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Housing affordability ratio in England lowest since records began in 1999

  • 28/07/2022
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Housing affordability ratio in England lowest since records began in 1999
The average home in England costs around 8.7 times the average annual disposable household income, the highest income to house price ratio since 1999.

According to the Office for National Statistics (ONS), the figure is based off £275,000 as the median house price and £31,800 for the median income.

The ONS said this affordability ratio for England is worse than at any point since the series began in 1999, when housing affordability ratio stood at 4.4.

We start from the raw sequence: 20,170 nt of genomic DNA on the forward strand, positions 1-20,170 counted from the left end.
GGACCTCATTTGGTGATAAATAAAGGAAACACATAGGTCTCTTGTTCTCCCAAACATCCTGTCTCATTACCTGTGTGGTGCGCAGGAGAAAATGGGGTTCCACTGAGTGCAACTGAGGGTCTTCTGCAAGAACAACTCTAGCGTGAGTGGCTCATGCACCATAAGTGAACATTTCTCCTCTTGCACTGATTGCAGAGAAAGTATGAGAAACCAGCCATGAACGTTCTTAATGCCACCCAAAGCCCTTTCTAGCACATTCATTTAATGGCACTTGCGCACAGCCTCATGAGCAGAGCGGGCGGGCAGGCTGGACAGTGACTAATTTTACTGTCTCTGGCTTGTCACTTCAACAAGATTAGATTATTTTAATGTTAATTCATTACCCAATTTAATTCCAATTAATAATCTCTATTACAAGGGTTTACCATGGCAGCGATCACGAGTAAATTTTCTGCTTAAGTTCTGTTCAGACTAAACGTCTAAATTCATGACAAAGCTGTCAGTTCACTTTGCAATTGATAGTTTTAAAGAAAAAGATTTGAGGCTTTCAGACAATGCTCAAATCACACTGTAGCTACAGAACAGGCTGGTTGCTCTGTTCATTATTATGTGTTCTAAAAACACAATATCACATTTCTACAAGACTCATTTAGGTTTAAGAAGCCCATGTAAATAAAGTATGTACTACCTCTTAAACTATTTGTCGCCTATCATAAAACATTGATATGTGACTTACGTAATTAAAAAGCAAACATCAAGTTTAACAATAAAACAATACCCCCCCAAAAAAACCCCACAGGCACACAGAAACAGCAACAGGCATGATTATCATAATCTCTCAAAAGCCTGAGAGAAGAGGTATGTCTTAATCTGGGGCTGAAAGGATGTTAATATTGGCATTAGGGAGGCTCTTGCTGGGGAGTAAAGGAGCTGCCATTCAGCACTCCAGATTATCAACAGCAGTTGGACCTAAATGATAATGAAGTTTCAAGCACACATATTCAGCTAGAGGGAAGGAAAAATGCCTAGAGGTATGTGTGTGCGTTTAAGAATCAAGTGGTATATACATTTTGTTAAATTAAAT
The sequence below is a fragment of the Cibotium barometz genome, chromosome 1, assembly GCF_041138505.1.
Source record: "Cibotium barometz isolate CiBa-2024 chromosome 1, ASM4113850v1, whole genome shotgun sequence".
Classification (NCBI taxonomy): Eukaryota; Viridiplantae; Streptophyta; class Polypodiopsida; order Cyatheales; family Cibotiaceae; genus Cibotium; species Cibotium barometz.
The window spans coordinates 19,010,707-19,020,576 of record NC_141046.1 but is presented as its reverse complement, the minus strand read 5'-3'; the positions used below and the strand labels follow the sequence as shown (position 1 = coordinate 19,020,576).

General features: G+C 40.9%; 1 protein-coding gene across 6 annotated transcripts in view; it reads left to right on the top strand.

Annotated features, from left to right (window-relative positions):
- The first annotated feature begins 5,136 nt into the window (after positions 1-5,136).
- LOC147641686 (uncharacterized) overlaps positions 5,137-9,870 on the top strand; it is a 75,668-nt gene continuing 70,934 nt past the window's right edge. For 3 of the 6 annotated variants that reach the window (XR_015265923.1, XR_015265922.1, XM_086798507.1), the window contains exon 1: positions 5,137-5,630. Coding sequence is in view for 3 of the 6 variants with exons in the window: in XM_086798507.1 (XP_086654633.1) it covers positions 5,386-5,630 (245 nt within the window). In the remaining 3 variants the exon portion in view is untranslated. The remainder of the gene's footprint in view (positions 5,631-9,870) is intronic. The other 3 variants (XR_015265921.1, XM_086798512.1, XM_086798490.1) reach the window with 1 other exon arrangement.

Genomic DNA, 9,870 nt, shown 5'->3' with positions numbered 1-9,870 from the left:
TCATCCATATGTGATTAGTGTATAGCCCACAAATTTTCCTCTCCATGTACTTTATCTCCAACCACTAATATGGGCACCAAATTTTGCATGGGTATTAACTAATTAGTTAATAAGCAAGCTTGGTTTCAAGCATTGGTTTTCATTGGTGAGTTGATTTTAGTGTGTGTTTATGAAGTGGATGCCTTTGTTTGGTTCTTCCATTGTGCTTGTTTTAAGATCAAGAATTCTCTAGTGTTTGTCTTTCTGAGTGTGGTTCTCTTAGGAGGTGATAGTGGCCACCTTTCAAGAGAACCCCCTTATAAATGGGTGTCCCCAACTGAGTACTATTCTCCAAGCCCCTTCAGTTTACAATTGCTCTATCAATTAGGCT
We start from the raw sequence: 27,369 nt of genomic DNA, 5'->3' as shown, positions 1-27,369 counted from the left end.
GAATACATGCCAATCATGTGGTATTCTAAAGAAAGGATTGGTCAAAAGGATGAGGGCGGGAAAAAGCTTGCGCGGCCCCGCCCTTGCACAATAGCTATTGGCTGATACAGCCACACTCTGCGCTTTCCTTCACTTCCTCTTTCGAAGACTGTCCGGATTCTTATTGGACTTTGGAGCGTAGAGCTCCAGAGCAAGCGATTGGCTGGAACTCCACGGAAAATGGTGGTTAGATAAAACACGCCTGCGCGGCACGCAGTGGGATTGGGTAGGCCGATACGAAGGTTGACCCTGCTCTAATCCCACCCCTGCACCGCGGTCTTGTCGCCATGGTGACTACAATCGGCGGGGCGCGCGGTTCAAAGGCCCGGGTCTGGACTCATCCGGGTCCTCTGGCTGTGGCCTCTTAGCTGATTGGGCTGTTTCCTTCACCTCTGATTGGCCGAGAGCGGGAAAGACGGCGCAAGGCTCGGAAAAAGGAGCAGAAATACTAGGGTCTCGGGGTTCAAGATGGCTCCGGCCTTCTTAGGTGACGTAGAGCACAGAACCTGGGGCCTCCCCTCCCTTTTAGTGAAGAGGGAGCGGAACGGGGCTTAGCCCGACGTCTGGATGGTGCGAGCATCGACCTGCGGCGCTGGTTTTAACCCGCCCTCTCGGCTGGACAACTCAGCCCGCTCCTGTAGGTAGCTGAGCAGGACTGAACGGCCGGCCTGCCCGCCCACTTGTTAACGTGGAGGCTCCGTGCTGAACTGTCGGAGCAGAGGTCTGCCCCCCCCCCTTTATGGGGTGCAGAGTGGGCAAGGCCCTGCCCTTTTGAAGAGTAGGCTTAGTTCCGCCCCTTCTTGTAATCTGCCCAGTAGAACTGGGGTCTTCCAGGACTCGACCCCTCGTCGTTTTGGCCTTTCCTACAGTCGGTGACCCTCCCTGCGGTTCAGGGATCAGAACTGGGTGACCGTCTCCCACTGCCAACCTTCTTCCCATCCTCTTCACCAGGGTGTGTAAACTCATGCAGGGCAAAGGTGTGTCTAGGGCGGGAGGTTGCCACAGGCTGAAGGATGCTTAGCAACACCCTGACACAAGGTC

The report continued that in Wales the affordability ratio was six and in Scotland it was 5.5.

It noted that these were below the peaks of 2007 for Wales and 2008 for Scotland.

It explained that following the financial crisis, housing affordability had worsened in England, Scotland and Wales but since 2014 England’s ratios had increased and had led to a bigger affordability gap between England and the other countries.

The report said that in all three countries, the affordability of low income households varied more over time than those of average or high income households.

It said an average price home in the North East cost around 12 years of income for a low income household, compared to 40 years for a low income household in London.

The South West, South East, East of England and London had generally worse affordability than average for England.

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